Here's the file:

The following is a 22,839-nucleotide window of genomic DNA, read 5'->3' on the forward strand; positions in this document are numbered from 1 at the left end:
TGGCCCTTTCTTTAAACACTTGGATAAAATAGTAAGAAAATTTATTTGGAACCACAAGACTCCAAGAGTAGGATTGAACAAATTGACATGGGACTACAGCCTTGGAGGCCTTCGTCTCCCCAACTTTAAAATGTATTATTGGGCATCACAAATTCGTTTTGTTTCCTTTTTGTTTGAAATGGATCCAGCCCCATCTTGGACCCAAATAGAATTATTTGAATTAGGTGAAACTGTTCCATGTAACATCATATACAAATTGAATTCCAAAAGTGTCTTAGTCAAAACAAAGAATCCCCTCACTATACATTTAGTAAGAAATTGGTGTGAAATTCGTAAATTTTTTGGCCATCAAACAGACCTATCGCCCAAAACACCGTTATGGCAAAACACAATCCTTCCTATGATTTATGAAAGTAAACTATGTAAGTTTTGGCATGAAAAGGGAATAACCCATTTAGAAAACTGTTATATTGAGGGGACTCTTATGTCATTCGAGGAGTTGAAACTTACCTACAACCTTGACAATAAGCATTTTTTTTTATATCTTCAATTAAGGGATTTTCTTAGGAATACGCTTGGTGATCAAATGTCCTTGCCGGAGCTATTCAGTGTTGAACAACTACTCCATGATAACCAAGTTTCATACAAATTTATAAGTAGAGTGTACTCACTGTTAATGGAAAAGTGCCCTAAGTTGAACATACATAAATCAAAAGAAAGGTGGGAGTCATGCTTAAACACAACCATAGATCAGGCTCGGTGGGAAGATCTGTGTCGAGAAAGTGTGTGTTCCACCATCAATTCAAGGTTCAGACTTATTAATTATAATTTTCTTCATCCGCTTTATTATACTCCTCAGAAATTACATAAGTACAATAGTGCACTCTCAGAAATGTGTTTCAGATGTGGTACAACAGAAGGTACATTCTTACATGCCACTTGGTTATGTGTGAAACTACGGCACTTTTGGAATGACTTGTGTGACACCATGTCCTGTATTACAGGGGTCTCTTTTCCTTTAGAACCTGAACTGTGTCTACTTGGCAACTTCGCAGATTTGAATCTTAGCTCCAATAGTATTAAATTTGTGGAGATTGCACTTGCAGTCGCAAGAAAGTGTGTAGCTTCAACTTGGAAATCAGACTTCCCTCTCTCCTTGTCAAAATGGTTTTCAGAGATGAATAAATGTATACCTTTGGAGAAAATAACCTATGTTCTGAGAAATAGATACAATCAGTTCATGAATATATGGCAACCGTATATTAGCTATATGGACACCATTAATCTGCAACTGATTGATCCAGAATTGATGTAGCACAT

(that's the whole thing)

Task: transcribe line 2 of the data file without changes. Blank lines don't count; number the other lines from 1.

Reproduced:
TGGCCCTTTCTTTAAACACTTGGATAAAATAGTAAGAAAATTTATTTGGAACCACAAGACTCCAAGAGTAGGATTGAACAAATTGACATGGGACTACAGCCTTGGAGGCCTTCGTCTCCCCAACTTTAAAATGTATTATTGGGCATCACAAATTCGTTTTGTTTCCTTTTTGTTTGAAATGGATCCAGCCCCATCTTGGACCCAAATAGAATTATTTGAATTAGGTGAAACTGTTCCATGTAACATCATATACAAATTGAATTCCAAAAGTGTCTTAGTCAAAACAAAGAATCCCCTCACTATACATTTAGTAAGAAATTGGTGTGAAATTCGTAAATTTTTTGGCCATCAAACAGACCTATCGCCCAAAACACCGTTATGGCAAAACACAATCCTTCCTATGATTTATGAAAGTAAACTATGTAAGTTTTGGCATGAAAAGGGAATAACCCATTTAGAAAACTGTTATATTGAGGGGACTCTTATGTCATTCGAGGAGTTGAAACTTACCTACAACCTTGACAATAAGCATTTTTTTTTATATCTTCAATTAAGGGATTTTCTTAGGAATACGCTTGGTGATCAAATGTCCTTGCCGGAGCTATTCAGTGTTGAACAACTACTCCATGATAACCAAGTTTCATACAAATTTATAAGTAGAGTGTACTCACTGTTAATGGAAAAGTGCCCTAAGTTGAACATACATAAATCAAAAGAAAGGTGGGAGTCATGCTTAAACACAACCATAGATCAGGCTCGGTGGGAAGATCTGTGTCGAGAAAGTGTGTGTTCCACCATCAATTCAAGGTTCAGACTTATTAATTATAATTTTCTTCATCCGCTTTATTATACTCCTCAGAAATTACATAAGTACAATAGTGCACTCTCAGAAATGTGTTTCAGATGTGGTACAACAGAAGGTACATTCTTACATGCCACTTGGTTATGTGTGAAACTACGGCACTTTTGGAATGACTTGTGTGACACCATGTCCTGTATTACAGGGGTCTCTTTTCCTTTAGAACCTGAACTGTGTCTACTTGGCAACTTCGCAGATTTGAATCTTAGCTCCAATAGTATTAAATTTGTGGAGATTGCACTTGCAGTCGCAAGAAAGTGTGTAGCTTCAACTTGGAAATCAGACTTCCCTCTCTCCTTGTCAAAATGGTTTTCAGAGATGAATAAATGTATACCTTTGGAGAAAATAACCTATGTTCTGAGAAATAGATACAATCAGTTCATGAATATATGGCAACCGTATATTAGCTATATGGACACCATTAATCTGCAACTGATTGATCCAGAATTGATGTAGCACAT